26 July 2017

Checking in with Trey Mancini

Left fielder Trey Mancini has been one of the lone bright spots in the Baltimore Orioles 2017 campaign. In each of the previous two seasons, Mancini made his way into the top 10 in Baseball America's list of organizational prospects, and so far has fulfilled his promise at the Major League level. While most rookies can be expected to struggle some at the plate, Mancini has put up a slash line for the Orioles similar to what he was doing for the organization's minor league affiliates. His OPS with the Major League club has eclipsed that for all but one year of his time spent in the minors.

Today, Mancini ranks as the 38th best rookie since 2017 in wRC+, a measure of pure hitting ability. His 127 wRC+ indicates that he's batting 27% better than the league as a whole, similar to the offensive performance put up by Francisco Lindor, Mookie Betts, and George Springer in their rookie seasons.

Earlier articles on this very website pointed to Mancini's very high HR/FB rate as a cause for his offensive performance, and a possible area of regression. When Mancini started the season, his 70% HR/FB rate was unsustainable, and it has fallen back to earth - kind of. His current 21.7% rate is still very high, 27th highest in the league among qualified hitters, but well within the range of an excellent power hitter.

However, Mancini hits ground balls too frequently to turn this HR/FB rate into the kind of attention that fellow rookie Aaron Judge is receiving. 50.7% of balls put into play by Mancini are ground balls, the 22nd highest rate in the league and mostly similar to league-average or below-average hitters.
As shown in the above batted ball trajectory chart, Mancini hits as many balls at steep downward angles (ie, into the dirt) as he does flat balls that are likely easily fielded grounders and balls at the 15 to 20 degree angle that are the most likely to be hits.

When hitting line drives and fly balls, the most preferable batted ball types, Mancini's average exit velocity of 96.4 miles per hour ranks 19th in the league this season. Of course, Mancini's average exit velocity is weaker when considering all batted ball types because he hits ground balls so frequently.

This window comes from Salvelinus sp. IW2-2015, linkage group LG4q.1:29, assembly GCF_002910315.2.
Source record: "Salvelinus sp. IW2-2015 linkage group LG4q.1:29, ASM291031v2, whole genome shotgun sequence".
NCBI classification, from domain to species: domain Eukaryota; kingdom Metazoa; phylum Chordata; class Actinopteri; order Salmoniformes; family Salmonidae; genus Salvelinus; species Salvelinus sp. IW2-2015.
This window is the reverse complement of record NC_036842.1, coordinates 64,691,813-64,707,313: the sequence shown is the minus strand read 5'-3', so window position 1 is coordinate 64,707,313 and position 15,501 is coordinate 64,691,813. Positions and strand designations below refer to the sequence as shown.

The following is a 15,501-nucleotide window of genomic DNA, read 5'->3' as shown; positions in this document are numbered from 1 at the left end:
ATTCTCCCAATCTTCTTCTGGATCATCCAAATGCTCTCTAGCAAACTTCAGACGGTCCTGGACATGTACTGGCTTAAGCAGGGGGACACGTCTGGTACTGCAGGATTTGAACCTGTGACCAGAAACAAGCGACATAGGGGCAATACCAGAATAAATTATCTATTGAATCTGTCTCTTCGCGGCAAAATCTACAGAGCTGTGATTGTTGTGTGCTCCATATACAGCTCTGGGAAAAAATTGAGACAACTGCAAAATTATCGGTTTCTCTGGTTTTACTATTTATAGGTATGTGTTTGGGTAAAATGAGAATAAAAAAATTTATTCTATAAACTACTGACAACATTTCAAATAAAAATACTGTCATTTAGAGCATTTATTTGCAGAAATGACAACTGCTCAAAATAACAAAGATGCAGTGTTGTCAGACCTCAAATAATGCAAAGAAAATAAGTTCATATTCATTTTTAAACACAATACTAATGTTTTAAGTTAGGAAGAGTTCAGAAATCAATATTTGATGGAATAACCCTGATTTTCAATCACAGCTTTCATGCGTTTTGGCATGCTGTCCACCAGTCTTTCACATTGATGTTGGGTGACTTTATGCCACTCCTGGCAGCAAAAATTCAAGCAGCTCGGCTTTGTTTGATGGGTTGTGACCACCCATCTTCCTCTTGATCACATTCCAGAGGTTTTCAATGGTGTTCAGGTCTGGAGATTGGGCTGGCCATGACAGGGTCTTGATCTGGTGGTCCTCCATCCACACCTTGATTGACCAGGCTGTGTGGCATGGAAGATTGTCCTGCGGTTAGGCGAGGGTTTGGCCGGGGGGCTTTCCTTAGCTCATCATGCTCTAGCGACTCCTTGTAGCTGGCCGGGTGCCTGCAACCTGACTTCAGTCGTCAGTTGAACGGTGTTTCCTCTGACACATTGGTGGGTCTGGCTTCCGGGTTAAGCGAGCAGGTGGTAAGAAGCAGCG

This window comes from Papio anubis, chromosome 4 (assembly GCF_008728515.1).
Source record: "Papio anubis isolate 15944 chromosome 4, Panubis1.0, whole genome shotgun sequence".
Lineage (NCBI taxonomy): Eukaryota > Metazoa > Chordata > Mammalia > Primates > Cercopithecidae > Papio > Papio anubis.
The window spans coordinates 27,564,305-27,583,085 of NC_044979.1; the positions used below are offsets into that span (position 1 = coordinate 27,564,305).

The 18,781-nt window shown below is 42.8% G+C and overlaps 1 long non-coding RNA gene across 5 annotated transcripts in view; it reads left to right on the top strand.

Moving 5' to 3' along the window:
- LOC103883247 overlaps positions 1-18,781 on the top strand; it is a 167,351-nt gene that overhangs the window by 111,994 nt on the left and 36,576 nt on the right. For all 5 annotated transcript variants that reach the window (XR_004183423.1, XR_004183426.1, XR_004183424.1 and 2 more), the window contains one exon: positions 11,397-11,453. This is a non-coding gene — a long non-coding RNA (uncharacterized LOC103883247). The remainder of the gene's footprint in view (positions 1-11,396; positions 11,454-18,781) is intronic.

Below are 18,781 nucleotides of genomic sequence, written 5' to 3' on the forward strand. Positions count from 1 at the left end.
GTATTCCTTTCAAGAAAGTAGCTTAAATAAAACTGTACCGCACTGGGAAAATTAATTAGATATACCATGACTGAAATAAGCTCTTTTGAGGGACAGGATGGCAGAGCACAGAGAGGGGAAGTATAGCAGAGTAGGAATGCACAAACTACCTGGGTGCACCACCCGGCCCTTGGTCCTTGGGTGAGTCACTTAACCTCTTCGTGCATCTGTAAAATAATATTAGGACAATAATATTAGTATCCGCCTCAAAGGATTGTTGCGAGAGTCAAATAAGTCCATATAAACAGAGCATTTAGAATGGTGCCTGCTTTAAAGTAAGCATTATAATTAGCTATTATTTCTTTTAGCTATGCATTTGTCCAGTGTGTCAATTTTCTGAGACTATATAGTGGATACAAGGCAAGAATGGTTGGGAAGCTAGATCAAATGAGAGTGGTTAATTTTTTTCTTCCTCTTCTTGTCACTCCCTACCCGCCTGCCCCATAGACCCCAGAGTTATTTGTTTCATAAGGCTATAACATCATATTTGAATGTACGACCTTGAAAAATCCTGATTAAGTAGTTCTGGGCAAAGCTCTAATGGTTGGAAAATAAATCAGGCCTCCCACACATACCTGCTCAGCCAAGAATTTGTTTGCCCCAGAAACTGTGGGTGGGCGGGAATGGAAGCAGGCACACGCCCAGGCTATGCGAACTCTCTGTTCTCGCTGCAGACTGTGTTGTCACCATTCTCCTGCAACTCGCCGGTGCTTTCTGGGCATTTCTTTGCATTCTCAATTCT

Notably, Mancini's power extends to all fields. Observe his spray chart, color-coded by exit velocity:
On balls in play that Mancini gets a solid bat on, he's generally hitting them to all fields. His weakly pulled grounders are not atypical for power hitters (and are the basis for shifting the infield against left-handed ones). That he hits line drives to all fields is notable, and promising for continued batting average success.

Most of the pitches Mancini sees are low and away. Most likely related: Mancini generally hits ground balls on pitches low and away that he puts into play. Fortunately, Mancini appears to exhibit a decent eye, swinging primarily at pitches middle and in:
While he has strong ground ball tendencies against pitches in all locations, Mancini is more likely to hit these middle-in pitches for fly balls, and hits line drives most frequently on pitches in the middle and bottom thirds of the zone. That he does a relatively good job of avoiding pitches that he almost definitely hits on the ground is another good sign for a 25-year-old who will likely rely on his bat to be a successful Major League ballplayer. If Mancini can avoid hitting as many balls into the dirt, he could improve his offensive performance even further.

Mancini is the Orioles' second best hitter this season in wRC+, and showing potential for consistent hitting and clear opportunities for improvement. The latter might not sound as positive, but identifying areas of weakness is a necessary first step toward improvement. If Mancini can reduce his GB% to something resembling the league average, or average among other power hitters, the Orioles might have a very scary hitter on their hands.

If the Orioles knew what they had on their hands in Mancini, they might not have been as eager to sign Chris Davis or Trumbo to longer-term and higher-priced contracts. As it stands, the Orioles have a good, young, controlled power hitter on their hands to fill the role of 1B/DH/OF-only-if-you-have-to.

3 comments:

PTCello said...

In terms of OF defense, Mancini is still very much learning.
Has he logged enough innings to get a sense of where his defense is going to end up. Certainly better than Trumbo, but what's his ceiling?

A Smitty said...

"Left fielder Trey Mancini has been one of the lone bright spots in the Baltimore Orioles 2017 campaign."

Correct. I would also add in Castro who has pitched surprisingly well and is only 22, Blier and Hart who have solidified the lefty reliever role, Givens who has emerged as an elite level reliever, and Schoop's emergence as a hitting machine. You also have to include the breakout of Austin Hays in the minors. These young players provide at least some glimmer of hope that the O's can rebound next season.

A Smitty said...

One more thought: The O's better not trade Castro in search for another Wade Miley type. It would put my fandom with this team on the brink.